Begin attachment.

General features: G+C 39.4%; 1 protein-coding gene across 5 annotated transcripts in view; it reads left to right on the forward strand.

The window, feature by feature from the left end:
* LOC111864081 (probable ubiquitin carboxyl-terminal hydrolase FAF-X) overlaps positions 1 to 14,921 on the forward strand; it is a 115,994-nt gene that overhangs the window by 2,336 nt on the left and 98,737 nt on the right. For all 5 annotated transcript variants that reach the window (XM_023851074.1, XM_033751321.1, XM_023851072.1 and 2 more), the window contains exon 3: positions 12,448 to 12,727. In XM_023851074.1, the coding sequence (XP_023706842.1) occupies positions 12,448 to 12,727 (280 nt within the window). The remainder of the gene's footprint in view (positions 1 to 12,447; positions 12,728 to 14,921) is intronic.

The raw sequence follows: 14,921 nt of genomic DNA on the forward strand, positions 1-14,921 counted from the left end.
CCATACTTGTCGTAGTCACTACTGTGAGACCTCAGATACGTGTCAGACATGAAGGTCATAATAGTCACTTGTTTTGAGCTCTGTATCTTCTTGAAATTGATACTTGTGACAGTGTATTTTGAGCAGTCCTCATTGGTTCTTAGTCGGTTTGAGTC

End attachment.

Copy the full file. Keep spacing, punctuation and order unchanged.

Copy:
General features: G+C 39.4%; 1 protein-coding gene across 5 annotated transcripts in view; it reads left to right on the forward strand.

The window, feature by feature from the left end:
* LOC111864081 (probable ubiquitin carboxyl-terminal hydrolase FAF-X) overlaps positions 1 to 14,921 on the forward strand; it is a 115,994-nt gene that overhangs the window by 2,336 nt on the left and 98,737 nt on the right. For all 5 annotated transcript variants that reach the window (XM_023851074.1, XM_033751321.1, XM_023851072.1 and 2 more), the window contains exon 3: positions 12,448 to 12,727. In XM_023851074.1, the coding sequence (XP_023706842.1) occupies positions 12,448 to 12,727 (280 nt within the window). The remainder of the gene's footprint in view (positions 1 to 12,447; positions 12,728 to 14,921) is intronic.

The raw sequence follows: 14,921 nt of genomic DNA on the forward strand, positions 1-14,921 counted from the left end.
CCATACTTGTCGTAGTCACTACTGTGAGACCTCAGATACGTGTCAGACATGAAGGTCATAATAGTCACTTGTTTTGAGCTCTGTATCTTCTTGAAATTGATACTTGTGACAGTGTATTTTGAGCAGTCCTCATTGGTTCTTAGTCGGTTTGAGTC